Brocade is leveraging the technology it inherited after buying Vyatta last year in rolling out a virtual router as part of a larger effort to create highly flexible, programmable and virtualized networking infrastructures.
Brocade’s Vyatta 5400 vRouter portfolio is a key part of the vendor’s On-Demand Data Center initiative, which is designed to marry the best of virtual and physical networking technologies that can help businesses more quickly provision data center resources—not only in networking, but also in compute, storage and services—and drive adoption of software-defined networking (SDN).
Along with the 5400 vRouter, Brocade on April 30 also unveiled a virtual application delivery switch, physical router and 40 Gigabit Ethernet switch modules, updates to its NetIron network software, and a plug-in for the OpenStack cloud technology.
The combination of the products in the company’s On-Demand Data Center strategy “delivers an end-to-end software networking solution that increases data center agility and reduces network complexity,” Ken Cheng, vice president of the Routing, Application Delivery and Software Networking Group at Brocade, said in a statement. “Brocade’s ability to unite the physical and virtual networking elements provides our customers with heightened agility, not only in their deployment options, but also when it comes to implementing emerging technologies that simplify business processes.”
Brocade joins a wide range of networking vendors looking to leverage virtual and physical technologies to create data center networking fabrics that enable businesses to create the programmable and flexible infrastructures that are crucial for increasingly network-intensive workloads like cloud computing and big data.
Brocade’s announcement came the same day Hewlett-Packard unveiled its own networking fabric based on its FlexNetwork architecture and aimed at enabling SDNs. Cisco Systems, Juniper Networks, Extreme Networks and Dell, among others, also have made similar pushes with network fabric and SDN initiatives.
Creating the foundation for the On-Demand Data Center strategy is Brocade’s VCS Fabric technology, according to company officials.
The 5400 vRouter offering brings routing, security and high availability to networks through a software appliance. The technology not only is important for virtualized data centers, but support for multicast routing and Dynamic Multipoint VPN are crucial for large enterprises and cloud service providers, according to company officials. The vRouter, which enables businesses to more easily build multi-tier networks that can be configured and deployed on demand, is being used in everything from virtual private data centers to public clouds, including Amazon Web Services. It supports the hypervisors from the likes of Microsoft, VMware, Citrix Systems and Red Hat.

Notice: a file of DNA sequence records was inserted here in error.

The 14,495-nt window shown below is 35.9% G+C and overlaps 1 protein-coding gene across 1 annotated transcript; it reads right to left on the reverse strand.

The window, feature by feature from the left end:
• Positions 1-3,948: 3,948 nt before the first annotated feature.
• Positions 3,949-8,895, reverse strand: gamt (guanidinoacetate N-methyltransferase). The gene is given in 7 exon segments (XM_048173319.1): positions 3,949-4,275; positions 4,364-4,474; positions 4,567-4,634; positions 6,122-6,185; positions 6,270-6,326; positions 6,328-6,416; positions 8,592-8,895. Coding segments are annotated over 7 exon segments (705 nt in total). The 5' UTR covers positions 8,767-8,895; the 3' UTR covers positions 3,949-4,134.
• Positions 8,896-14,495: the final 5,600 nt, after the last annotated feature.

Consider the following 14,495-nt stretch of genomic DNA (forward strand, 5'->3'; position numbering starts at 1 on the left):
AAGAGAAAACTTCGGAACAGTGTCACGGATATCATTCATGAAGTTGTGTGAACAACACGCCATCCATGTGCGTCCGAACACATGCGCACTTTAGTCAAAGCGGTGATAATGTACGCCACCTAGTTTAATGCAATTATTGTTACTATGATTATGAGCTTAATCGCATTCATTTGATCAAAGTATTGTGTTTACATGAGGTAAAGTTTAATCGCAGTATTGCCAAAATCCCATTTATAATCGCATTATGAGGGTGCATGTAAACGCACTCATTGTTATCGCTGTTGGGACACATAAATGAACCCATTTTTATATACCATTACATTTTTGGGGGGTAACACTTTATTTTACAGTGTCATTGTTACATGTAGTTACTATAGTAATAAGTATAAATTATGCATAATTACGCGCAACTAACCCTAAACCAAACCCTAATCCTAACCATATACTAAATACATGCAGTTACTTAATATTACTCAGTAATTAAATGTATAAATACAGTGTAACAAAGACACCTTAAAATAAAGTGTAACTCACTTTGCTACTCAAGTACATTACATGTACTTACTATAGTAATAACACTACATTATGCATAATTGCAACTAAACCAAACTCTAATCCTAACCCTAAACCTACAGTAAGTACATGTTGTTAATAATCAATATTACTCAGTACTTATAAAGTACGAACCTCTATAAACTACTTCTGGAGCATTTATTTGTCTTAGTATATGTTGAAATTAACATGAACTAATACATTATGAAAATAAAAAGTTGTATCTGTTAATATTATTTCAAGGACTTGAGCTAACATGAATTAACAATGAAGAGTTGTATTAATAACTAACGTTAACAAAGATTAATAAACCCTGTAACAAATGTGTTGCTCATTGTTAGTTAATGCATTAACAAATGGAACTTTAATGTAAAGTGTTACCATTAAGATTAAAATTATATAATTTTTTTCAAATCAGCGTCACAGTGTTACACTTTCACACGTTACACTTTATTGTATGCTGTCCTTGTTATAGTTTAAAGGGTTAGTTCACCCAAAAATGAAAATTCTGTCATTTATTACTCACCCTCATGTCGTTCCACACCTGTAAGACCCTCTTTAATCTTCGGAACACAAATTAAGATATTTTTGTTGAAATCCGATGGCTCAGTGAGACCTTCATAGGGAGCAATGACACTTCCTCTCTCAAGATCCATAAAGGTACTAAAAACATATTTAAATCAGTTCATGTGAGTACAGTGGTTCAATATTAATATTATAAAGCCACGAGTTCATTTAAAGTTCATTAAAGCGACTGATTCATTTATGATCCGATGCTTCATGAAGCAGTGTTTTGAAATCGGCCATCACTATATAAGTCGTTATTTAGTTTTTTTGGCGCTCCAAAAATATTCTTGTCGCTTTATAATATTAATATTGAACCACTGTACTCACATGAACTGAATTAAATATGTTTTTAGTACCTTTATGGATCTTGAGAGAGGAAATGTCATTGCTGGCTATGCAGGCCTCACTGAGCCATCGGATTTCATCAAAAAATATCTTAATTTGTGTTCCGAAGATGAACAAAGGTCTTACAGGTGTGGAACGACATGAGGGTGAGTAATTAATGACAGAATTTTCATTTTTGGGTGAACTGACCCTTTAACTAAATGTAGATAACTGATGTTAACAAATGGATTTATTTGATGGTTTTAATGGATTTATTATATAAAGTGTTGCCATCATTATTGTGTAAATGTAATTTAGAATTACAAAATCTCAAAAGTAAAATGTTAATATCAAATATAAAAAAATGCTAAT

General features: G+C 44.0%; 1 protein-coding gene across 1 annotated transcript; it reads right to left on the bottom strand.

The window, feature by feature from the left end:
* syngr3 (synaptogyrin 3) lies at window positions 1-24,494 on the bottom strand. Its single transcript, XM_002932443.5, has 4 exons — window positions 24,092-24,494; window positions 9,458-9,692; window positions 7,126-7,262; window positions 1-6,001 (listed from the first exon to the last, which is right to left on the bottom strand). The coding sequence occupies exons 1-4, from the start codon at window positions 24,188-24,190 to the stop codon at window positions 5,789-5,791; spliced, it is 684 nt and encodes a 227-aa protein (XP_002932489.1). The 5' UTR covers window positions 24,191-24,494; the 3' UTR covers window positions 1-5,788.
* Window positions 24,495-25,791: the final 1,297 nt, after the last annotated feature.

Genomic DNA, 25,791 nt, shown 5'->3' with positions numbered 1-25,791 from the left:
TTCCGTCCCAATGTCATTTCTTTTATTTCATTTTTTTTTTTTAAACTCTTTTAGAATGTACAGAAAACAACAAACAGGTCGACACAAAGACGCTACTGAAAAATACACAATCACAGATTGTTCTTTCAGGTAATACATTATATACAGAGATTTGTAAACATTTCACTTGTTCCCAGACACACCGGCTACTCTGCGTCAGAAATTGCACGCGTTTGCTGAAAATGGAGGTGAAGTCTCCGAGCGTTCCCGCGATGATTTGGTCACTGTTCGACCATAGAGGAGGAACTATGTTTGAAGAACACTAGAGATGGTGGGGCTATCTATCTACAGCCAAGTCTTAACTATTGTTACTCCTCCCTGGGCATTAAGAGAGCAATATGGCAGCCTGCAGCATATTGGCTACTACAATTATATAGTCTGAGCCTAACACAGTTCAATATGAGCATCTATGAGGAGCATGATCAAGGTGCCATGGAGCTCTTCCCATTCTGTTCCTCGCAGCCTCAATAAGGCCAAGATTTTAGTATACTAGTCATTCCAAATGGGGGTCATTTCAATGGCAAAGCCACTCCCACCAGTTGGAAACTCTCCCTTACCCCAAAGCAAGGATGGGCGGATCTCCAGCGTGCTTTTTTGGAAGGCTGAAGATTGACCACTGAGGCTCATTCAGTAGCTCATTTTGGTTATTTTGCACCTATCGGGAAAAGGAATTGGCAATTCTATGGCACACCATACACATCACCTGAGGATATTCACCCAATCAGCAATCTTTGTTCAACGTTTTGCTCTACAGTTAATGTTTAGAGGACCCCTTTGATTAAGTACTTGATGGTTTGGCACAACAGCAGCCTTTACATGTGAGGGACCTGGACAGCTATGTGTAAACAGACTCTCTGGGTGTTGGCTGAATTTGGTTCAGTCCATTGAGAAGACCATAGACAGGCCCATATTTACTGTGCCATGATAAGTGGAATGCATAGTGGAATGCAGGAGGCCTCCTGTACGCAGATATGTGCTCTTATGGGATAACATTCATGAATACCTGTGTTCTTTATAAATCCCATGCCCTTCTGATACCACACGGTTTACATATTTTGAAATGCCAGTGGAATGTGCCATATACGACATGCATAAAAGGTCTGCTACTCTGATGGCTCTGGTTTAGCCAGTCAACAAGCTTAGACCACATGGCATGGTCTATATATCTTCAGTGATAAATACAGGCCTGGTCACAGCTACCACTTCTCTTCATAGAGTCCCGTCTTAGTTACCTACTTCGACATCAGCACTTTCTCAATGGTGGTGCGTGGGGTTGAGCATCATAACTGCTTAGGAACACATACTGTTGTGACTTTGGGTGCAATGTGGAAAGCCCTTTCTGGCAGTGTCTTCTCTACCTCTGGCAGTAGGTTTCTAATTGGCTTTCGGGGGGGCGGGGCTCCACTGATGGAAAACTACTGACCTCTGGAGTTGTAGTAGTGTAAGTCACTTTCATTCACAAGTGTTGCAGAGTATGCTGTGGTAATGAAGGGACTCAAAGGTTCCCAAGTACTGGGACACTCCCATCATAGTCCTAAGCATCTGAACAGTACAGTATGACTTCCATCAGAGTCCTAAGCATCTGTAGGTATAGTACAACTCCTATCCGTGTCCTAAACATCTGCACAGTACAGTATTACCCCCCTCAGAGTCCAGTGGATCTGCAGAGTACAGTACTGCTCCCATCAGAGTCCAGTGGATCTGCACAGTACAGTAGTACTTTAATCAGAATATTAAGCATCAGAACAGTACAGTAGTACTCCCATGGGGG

Brocade’s Virtual ADX can help accelerate the deployment of applications and services in cloud environments, which will help customers more quickly find new revenue streams and reduce operational costs, officials said.
In other software moves, Brocade updated its Application Resource Broker solution, which will enable services in hybrid clouds and business continuity, spanning distributed data centers. In addition, Brocade created an OpenStack plug-in for its VCS Fabric, enabling faster deployment of network capacity and provisioning in cloud environments and greater scalability across multiple clouds.
Noting that data centers need a mix of virtual and physical resources, Brocade officials also are rolling out a four-port 40GbE module for its MLX3 Core Router, which will integrate with the VCS Fabric technology. In addition, Brocade unveiled new versions of its NetIron CER routers that include up to four ports of 10GbE and new NetIron CES switches.
The 40GbE module will be important for service providers and enterprises, a Brocade employee said in an April 30 post on the company blog.
“Prior to 2012, optical equipment dominated the 40 GbE market,” the post read. “40 GbE is now taking off on Ethernet routers and switches, principally in data centers because it helps to bridge the bandwidth and economics gap between 10 GbE and 100 GbE for customers.”
Updates to the NetIron software include improved high-performance routing and SDN capabilities, including support for OpenFlow Hybrid Port Mode technology that enables businesses to deploy OpenFlow SDN and traditional routing on the same port.